The biosynthetic pathway of the strigolactones has not been fully elucidated, but different steps have been identified, including the required enzymes to carry out the chemical transformation.[6] The first step is the isomerization of the 9th chemical bond of the -carotene, changing from trans configuration to cis.[6] This first step is carried out by the enzyme -carotene isomerase, also called DWARF27 or D27 for short, which required iron as a cofactor.[6] The second step is the chemical separation of 9-cis--carotene into two different compounds: the first one is 9-cis-aldehyde and the second is -ionone.[6] This second step is catalized by the carotenoid cleavage deoxygenase 7 (CCD7).[6] In the third step, another carotenoid cleavage oxygenase, called CCD8 (from the same family as CCD7), catalyze the conversion and rearrangement of the aldehyde created in the previous step into 9-cis--apo-10 and subsequently producing carlactone.[6]

It is still not clear how exactly carlactone is transformed into the different strigolactones identified so far, but several studies have proved that carlactone is definitely the precursor of strigolactones.[7] This last step of the biosynthesis should involve the addition of at least two oxygen molecules to convert the carlactone in 5-deoxystrigol, a simple strigolactone, and more oxidation should be required to produce other more complex strigolactone. The protein MAX1 has been proposed to catalyze the last step of the biosynthesis of strigolactones due its role in oxidative metabolism in plants.[7]

Role of ABA in biosynthesis[edit]

Both, abscisic acid (ABA) and strigolactones have a common group of enzymes that carried out the synthesis of the two compounds, previously it had been demonstrated the existence of a correlation of the two biosynthesis pathways, and it has been supported by different studies.[8][9] The ABA biosynthesis relies in a set of enzymes, called 9-cis-epoxycarotenoid dyoxygenase (NCED).[9] But, mutants plants that were defective in the production of the NCED enzymes, not just presented low levels of ABA, rather they also present low levels of strigolactones, specifically in the roots extracts where this hormone is mostly synthesized, this finding provided the basis for the existence of a common enzymatic machinery,[9] Other experiments that consist in blocking the NCED enzymes and using mutants unable to detect ABA changes, were used to support this theory.[8] So far there is a clear correlation of both synthesis that is related to the used of NCED enzymes in both biosynthesis, but the exact mechanism in which they are connected remains unclear.[8]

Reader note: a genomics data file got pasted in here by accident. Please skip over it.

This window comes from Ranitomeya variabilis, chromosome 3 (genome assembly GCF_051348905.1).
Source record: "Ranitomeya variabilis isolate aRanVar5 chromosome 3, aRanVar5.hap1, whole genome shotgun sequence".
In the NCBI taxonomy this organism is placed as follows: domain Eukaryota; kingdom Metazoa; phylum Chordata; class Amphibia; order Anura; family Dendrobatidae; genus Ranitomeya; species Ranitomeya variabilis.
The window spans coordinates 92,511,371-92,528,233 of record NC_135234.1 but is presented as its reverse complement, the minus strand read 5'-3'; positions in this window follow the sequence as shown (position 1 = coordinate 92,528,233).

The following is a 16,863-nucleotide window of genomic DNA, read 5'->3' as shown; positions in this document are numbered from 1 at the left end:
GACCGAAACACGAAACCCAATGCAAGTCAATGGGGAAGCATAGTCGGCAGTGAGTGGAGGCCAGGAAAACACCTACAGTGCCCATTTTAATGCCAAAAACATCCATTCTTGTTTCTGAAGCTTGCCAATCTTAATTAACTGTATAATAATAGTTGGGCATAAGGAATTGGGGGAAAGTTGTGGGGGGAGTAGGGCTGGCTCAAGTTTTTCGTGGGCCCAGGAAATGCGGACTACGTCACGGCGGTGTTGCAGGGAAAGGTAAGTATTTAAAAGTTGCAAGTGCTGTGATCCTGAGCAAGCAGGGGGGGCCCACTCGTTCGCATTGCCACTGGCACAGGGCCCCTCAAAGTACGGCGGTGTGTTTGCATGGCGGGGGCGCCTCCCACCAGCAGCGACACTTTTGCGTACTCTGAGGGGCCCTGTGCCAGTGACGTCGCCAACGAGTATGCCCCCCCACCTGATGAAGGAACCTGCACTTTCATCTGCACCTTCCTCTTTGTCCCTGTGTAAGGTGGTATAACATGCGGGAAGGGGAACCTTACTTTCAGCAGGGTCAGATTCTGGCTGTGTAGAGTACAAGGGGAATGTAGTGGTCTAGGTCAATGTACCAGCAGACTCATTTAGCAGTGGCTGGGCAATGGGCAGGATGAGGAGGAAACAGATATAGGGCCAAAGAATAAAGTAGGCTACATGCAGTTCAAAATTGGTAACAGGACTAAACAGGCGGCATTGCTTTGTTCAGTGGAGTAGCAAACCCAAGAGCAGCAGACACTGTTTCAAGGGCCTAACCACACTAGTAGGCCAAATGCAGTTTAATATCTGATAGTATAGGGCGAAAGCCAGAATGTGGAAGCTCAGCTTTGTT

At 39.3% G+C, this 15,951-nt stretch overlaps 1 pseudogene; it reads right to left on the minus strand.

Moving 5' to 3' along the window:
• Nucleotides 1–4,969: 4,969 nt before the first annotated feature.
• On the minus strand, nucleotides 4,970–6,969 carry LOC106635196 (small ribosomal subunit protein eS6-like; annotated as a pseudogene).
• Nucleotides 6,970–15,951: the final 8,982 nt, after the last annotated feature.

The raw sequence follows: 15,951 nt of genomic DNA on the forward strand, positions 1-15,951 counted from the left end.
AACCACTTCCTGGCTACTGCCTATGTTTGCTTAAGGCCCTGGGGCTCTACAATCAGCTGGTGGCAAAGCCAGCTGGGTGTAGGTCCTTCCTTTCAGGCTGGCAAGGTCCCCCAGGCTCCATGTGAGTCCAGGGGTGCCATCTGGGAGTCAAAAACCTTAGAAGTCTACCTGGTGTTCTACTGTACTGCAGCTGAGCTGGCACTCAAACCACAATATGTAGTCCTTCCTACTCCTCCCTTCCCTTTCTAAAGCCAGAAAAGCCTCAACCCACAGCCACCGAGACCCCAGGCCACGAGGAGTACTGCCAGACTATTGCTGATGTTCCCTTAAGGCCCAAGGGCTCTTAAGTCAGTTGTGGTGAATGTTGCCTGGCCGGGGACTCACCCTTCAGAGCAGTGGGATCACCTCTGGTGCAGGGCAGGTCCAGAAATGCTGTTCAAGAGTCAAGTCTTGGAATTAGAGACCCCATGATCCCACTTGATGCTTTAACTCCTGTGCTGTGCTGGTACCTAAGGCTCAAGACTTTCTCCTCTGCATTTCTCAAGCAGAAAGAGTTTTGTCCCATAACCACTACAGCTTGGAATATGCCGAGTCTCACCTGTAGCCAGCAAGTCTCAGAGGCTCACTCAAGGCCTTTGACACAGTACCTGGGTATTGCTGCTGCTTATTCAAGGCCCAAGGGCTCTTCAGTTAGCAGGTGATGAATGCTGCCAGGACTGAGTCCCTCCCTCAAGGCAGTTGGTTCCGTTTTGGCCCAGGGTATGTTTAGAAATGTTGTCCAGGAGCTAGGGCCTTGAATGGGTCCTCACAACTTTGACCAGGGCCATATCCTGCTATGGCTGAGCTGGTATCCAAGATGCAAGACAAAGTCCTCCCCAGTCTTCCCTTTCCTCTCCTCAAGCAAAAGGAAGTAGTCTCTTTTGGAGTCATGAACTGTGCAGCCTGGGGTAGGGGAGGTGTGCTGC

Mechanism of action[edit]

Germination of arbuscular mycorrhiza[edit]

Strigolactones are known to stimulate the germination of arbuscular mycorrhiza spores.[10] Since they produce this effect at extremely low concentrations, it has been proposed that the mechanism of activation must be a signaling pathway.[10] Different studies with diverse type of fungi, have found that after stimulation with strigolactones, the fungal cells present a higher amount of mitochondria and an increase in their oxidative activity.[10] Due the role of mitochondria in oxidative metabolism of macronutrients, it is thought that the spores remain inactive before finding the host plant, and once they are stimulated with strigolactones, the oxidative machinery in the mitochondrion gets activated to produce energy and nutrients necessaries for germination of the spore and fungal branching.[10] Studies with root extracts support this hypothesis, and so far strigolactones are the candidate molecules that better explain this increased in mitochondrial activity.[10]

Auxin-mediated secondary growth[edit]

It has been established that secondary growth in plant is mainly regulated by the phytohormone auxin.[11] However, the mechanism of auxin secretion is at the same time regulated by strigolactones, thus the latter can control secondary growth through auxin.[11] When applied in terminal buds of stem, strigolactone can block the expression of transport proteins required to move auxin across the buds, these proteins are denominated PIN1.[11] Thus, it was not surprising that when analyzing strigolactone deficient mutants, they were found to present an over-expression of PIN1 protein, which facilitate the transport of auxin in the terminal buds; auxin prevented the mitotic activity of these buds, stopping the plant to initiate secondary growth and branching.[11] In conclusion, plants depend in auxin transport for secondary growth initiation or inhibition, but these transport mechanism is dependent of the production of strigolactones, which can easily travel from the site of production (roots) to the terminal buds of the stem through the xylem.[11]


Plant-fungi interaction[edit]

Lotus Japonicus (Image from Wikipedia Commons)